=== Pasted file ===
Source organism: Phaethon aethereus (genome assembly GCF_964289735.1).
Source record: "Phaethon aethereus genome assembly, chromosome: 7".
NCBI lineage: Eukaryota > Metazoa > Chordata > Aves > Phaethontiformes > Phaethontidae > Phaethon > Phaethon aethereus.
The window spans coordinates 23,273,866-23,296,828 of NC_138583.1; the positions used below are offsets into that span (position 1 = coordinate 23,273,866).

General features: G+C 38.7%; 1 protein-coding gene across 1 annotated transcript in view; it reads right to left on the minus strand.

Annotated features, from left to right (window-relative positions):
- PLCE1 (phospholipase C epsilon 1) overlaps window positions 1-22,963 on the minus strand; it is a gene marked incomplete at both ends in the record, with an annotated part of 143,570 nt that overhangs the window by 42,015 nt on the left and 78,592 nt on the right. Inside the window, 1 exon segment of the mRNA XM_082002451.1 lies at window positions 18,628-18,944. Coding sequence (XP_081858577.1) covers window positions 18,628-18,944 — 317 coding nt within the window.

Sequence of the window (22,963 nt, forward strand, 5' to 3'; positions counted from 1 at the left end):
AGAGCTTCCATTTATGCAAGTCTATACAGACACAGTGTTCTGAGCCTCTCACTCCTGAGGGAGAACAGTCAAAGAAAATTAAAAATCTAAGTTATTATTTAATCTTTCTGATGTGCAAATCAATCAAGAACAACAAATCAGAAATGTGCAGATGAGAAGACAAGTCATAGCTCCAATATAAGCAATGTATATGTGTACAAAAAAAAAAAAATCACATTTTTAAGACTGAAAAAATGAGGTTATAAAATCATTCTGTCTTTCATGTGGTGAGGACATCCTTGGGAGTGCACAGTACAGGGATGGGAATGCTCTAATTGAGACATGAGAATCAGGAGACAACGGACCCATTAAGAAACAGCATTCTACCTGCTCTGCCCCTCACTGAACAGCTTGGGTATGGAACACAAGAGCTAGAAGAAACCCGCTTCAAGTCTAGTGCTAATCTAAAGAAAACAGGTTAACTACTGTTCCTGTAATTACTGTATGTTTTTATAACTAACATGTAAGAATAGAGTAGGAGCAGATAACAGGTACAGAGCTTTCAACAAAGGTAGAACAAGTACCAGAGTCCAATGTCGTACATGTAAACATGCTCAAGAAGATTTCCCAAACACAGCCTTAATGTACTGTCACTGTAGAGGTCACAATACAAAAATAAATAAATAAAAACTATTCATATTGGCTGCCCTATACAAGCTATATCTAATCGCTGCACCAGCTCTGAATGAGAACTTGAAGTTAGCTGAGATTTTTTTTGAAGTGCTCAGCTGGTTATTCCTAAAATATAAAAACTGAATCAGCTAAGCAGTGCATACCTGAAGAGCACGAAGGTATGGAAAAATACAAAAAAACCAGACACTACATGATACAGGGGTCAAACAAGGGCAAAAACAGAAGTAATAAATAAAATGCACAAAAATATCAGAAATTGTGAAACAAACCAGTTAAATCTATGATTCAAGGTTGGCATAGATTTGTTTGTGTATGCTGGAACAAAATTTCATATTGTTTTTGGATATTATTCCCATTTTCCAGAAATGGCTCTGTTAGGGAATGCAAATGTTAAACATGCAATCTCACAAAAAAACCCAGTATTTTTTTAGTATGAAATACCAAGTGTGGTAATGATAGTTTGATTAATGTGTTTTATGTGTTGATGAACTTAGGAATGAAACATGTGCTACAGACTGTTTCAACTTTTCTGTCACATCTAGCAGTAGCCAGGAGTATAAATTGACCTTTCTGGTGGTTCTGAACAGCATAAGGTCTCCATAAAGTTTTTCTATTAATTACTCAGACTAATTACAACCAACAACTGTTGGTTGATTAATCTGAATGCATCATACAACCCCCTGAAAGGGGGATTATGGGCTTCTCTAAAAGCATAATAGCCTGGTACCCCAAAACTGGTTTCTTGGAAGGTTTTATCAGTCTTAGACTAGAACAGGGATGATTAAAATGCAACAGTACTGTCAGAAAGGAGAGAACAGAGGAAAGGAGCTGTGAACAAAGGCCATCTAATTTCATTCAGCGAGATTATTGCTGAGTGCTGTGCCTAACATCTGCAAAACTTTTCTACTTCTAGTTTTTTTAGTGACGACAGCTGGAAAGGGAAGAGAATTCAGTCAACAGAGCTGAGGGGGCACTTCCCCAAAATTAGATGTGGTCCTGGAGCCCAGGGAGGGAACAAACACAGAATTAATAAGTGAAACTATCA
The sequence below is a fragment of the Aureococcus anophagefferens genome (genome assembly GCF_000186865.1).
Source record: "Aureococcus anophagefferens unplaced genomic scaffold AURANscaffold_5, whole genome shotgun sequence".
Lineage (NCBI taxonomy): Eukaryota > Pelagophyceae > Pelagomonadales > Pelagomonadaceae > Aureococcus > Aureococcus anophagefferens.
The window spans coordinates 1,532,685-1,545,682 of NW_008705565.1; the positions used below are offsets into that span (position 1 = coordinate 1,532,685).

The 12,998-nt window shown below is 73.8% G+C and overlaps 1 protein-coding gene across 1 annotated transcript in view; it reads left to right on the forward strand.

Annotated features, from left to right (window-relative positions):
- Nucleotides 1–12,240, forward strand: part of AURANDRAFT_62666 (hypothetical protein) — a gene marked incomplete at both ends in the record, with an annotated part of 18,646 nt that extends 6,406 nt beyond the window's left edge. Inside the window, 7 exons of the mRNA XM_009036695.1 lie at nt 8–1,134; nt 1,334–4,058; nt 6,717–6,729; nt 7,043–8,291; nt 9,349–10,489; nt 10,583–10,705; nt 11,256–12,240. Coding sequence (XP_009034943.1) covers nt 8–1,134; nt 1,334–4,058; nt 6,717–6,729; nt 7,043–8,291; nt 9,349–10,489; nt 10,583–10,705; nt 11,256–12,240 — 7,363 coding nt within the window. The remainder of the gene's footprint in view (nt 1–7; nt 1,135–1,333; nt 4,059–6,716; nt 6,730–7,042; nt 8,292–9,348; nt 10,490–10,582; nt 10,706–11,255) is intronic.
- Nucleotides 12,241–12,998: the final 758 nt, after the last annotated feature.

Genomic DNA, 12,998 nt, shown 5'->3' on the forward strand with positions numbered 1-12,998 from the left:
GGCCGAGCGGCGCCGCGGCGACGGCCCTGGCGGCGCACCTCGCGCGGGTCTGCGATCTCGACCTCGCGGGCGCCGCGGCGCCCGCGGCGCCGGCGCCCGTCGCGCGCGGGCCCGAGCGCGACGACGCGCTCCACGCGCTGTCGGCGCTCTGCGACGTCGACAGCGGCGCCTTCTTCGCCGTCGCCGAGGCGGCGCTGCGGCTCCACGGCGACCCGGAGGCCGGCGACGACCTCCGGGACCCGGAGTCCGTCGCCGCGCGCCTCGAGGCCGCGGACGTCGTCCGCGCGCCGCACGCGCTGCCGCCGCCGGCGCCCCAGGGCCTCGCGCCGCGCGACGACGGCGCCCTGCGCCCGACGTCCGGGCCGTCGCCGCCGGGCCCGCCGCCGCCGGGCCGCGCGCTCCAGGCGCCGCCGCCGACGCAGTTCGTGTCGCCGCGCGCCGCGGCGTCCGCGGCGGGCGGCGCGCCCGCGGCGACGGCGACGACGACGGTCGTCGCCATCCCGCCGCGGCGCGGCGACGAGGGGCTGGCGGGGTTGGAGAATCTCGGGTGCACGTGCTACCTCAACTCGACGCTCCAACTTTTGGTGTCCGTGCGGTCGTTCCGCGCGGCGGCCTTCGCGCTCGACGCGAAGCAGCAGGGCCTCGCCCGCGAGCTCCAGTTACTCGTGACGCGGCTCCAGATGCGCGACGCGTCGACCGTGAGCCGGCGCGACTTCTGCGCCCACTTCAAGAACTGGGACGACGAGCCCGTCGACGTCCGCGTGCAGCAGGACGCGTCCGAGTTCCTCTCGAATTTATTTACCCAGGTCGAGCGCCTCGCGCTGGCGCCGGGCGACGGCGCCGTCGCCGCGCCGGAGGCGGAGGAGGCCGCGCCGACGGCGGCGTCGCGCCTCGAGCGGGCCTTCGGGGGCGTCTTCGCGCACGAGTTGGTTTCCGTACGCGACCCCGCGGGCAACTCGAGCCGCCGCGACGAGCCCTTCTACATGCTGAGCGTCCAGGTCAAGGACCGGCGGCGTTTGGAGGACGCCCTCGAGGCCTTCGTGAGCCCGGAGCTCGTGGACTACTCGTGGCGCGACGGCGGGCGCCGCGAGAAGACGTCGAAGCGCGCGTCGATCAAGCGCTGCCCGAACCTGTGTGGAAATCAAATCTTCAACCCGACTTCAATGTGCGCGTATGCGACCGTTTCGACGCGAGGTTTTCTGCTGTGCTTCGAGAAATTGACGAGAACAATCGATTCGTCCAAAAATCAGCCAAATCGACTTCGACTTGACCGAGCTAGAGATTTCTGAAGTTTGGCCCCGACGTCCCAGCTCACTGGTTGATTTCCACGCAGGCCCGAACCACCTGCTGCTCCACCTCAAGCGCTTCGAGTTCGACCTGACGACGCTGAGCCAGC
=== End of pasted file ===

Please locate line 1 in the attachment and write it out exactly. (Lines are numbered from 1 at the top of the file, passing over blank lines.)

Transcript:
Source organism: Phaethon aethereus (genome assembly GCF_964289735.1).